@Guy: Don't be shocked. If you have read even half the books I have as a reviewer for fifty years, you would understand why I may have missed Atlas Shrugged.
Alan, I can imagine there are a lot of difficult choices you have to make in that field ... the volume of published material is overwhelming.
If you can find the time some day, I don't think you'll be disappointed. I found it to be a rather difficult book to get started on, but once I got going on it, I devoured it ...
"Atlas Shrugged" would not suffer at all if the folks who do the condensed book thing for Reader's Digest had ever worked it over.
Rand never used one word when two hundred would do. I read the book in 1958--or, more accurately, struggled through. I masochistically have gone through it twice more--but I do skim rapidly through much of it.
That something along the lines of today's fiscal situation would come about was fairly obvious some twenty years ago. A society cannot go on a giant spending spree and incur unrepayable debts and expect to not have a severe case of the miseries.
Granted that when you've been an engineering cost estimator in the day job and a bullion trader on your own time, some stuff is more obvious.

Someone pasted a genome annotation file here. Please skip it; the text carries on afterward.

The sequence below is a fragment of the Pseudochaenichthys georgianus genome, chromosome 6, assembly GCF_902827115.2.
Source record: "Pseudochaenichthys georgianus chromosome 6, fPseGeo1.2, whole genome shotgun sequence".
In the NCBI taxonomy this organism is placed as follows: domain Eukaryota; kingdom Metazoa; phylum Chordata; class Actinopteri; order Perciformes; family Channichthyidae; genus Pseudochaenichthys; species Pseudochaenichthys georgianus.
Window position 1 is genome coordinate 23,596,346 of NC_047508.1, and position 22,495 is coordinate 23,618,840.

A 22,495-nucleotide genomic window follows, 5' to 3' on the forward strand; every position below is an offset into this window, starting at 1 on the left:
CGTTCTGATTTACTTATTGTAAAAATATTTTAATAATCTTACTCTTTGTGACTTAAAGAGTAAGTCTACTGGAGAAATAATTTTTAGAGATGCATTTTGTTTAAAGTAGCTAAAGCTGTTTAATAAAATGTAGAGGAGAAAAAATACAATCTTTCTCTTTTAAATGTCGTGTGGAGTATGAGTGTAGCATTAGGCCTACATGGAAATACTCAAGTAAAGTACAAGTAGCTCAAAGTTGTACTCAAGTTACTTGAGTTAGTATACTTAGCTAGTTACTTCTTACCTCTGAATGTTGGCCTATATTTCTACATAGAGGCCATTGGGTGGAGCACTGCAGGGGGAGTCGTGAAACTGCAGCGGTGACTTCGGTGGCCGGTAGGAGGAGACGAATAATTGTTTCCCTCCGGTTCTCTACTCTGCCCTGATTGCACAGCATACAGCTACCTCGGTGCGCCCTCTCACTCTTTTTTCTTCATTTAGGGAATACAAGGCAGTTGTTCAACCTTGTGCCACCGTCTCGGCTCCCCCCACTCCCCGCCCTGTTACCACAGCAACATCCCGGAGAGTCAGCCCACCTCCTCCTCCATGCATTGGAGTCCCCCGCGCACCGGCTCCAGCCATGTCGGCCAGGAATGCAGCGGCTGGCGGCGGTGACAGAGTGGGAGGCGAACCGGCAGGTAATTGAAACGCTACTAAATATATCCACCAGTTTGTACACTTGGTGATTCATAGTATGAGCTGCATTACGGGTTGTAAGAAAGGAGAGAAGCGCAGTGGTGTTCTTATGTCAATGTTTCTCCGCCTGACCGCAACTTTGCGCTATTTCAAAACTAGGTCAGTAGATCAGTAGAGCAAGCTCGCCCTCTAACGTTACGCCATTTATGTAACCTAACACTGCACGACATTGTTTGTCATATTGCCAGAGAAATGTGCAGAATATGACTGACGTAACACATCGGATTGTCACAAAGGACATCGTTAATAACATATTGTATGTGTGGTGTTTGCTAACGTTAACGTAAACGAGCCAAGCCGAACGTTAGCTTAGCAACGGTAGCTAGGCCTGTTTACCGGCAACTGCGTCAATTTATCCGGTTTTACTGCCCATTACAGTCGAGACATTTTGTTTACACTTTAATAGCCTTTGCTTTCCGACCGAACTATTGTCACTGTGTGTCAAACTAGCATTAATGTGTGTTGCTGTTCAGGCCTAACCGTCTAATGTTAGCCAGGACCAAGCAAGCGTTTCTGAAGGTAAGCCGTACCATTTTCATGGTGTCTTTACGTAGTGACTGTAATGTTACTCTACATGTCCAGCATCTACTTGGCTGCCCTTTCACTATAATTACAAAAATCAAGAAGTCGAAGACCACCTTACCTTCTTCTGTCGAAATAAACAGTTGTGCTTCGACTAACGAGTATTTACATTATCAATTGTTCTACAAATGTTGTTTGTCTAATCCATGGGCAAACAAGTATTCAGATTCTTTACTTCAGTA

@Desertrat: You just made my case for me regarding Atlas Shrugged. I actually have the book in my liberary here, but it is turgid, slow reading at best. I passed on it a long time ago.
I think Atlas Shrugged, as good as it was, misses the point of what is being seen. I run a staffing company and computer support company. I can interview you over Skype as can my client. I need 1 person where I used to need 5 to source and recruit because of technological improvements. The computer support side can support 100 servers and 400 Pc's with 2 people because of technology. With VOIP it doesn't matter if the people on eiter side of the business are in South Dakota or Banglore, In.
Rebecca, are you implying that our current problems are caused by technology, and not oversized, overbearing government and Socialism? If so, I would have to beg to differ.
Regardless, the "point" of Atlas Shrugged is that when the people who "take" outnumber those who produce, and continue to demand that the producers support them, the producers get will tired of it, and tell the "takers" to step off. Producers don't have a moral obligation to support those who don't, and if forced to, they will simply quit and walk away.
Yes, technology has made it possible to do more with less, and some jobs have been eliminated in some sectors, but jobs have been created in other sectors to replace them. Yes, some people have been displaced, but in no case does an individual's inability to find a job in their field justify TAKING anything from somebody else.